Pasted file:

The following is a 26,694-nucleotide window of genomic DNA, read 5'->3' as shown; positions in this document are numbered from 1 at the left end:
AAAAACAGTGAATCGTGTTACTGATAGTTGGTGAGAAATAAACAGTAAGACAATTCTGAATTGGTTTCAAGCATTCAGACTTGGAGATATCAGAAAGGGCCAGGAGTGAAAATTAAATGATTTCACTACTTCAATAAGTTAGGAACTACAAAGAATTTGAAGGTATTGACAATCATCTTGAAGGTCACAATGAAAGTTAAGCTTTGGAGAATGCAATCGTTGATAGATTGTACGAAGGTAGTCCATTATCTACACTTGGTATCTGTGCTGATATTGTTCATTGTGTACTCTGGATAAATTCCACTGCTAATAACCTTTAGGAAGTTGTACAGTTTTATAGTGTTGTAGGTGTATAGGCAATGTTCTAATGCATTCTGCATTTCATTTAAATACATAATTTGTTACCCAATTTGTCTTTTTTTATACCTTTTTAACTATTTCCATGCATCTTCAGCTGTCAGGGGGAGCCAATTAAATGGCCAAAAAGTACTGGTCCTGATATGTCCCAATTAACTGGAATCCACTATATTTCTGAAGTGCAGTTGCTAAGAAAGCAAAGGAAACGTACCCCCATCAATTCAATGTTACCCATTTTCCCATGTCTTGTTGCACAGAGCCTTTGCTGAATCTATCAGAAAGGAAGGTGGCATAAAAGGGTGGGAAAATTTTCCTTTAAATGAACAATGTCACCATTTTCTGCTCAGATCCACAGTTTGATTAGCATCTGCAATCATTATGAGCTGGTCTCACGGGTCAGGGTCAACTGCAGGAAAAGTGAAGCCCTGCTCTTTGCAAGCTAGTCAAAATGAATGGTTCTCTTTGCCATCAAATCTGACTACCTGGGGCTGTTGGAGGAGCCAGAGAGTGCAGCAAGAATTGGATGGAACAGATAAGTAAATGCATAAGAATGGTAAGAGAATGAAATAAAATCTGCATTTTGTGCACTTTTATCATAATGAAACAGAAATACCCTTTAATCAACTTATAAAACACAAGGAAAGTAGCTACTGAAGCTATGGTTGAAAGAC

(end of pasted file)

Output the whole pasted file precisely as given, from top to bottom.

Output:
The following is a 26,694-nucleotide window of genomic DNA, read 5'->3' as shown; positions in this document are numbered from 1 at the left end:
AAAAACAGTGAATCGTGTTACTGATAGTTGGTGAGAAATAAACAGTAAGACAATTCTGAATTGGTTTCAAGCATTCAGACTTGGAGATATCAGAAAGGGCCAGGAGTGAAAATTAAATGATTTCACTACTTCAATAAGTTAGGAACTACAAAGAATTTGAAGGTATTGACAATCATCTTGAAGGTCACAATGAAAGTTAAGCTTTGGAGAATGCAATCGTTGATAGATTGTACGAAGGTAGTCCATTATCTACACTTGGTATCTGTGCTGATATTGTTCATTGTGTACTCTGGATAAATTCCACTGCTAATAACCTTTAGGAAGTTGTACAGTTTTATAGTGTTGTAGGTGTATAGGCAATGTTCTAATGCATTCTGCATTTCATTTAAATACATAATTTGTTACCCAATTTGTCTTTTTTTATACCTTTTTAACTATTTCCATGCATCTTCAGCTGTCAGGGGGAGCCAATTAAATGGCCAAAAAGTACTGGTCCTGATATGTCCCAATTAACTGGAATCCACTATATTTCTGAAGTGCAGTTGCTAAGAAAGCAAAGGAAACGTACCCCCATCAATTCAATGTTACCCATTTTCCCATGTCTTGTTGCACAGAGCCTTTGCTGAATCTATCAGAAAGGAAGGTGGCATAAAAGGGTGGGAAAATTTTCCTTTAAATGAACAATGTCACCATTTTCTGCTCAGATCCACAGTTTGATTAGCATCTGCAATCATTATGAGCTGGTCTCACGGGTCAGGGTCAACTGCAGGAAAAGTGAAGCCCTGCTCTTTGCAAGCTAGTCAAAATGAATGGTTCTCTTTGCCATCAAATCTGACTACCTGGGGCTGTTGGAGGAGCCAGAGAGTGCAGCAAGAATTGGATGGAACAGATAAGTAAATGCATAAGAATGGTAAGAGAATGAAATAAAATCTGCATTTTGTGCACTTTTATCATAATGAAACAGAAATACCCTTTAATCAACTTATAAAACACAAGGAAAGTAGCTACTGAAGCTATGGTTGAAAGAC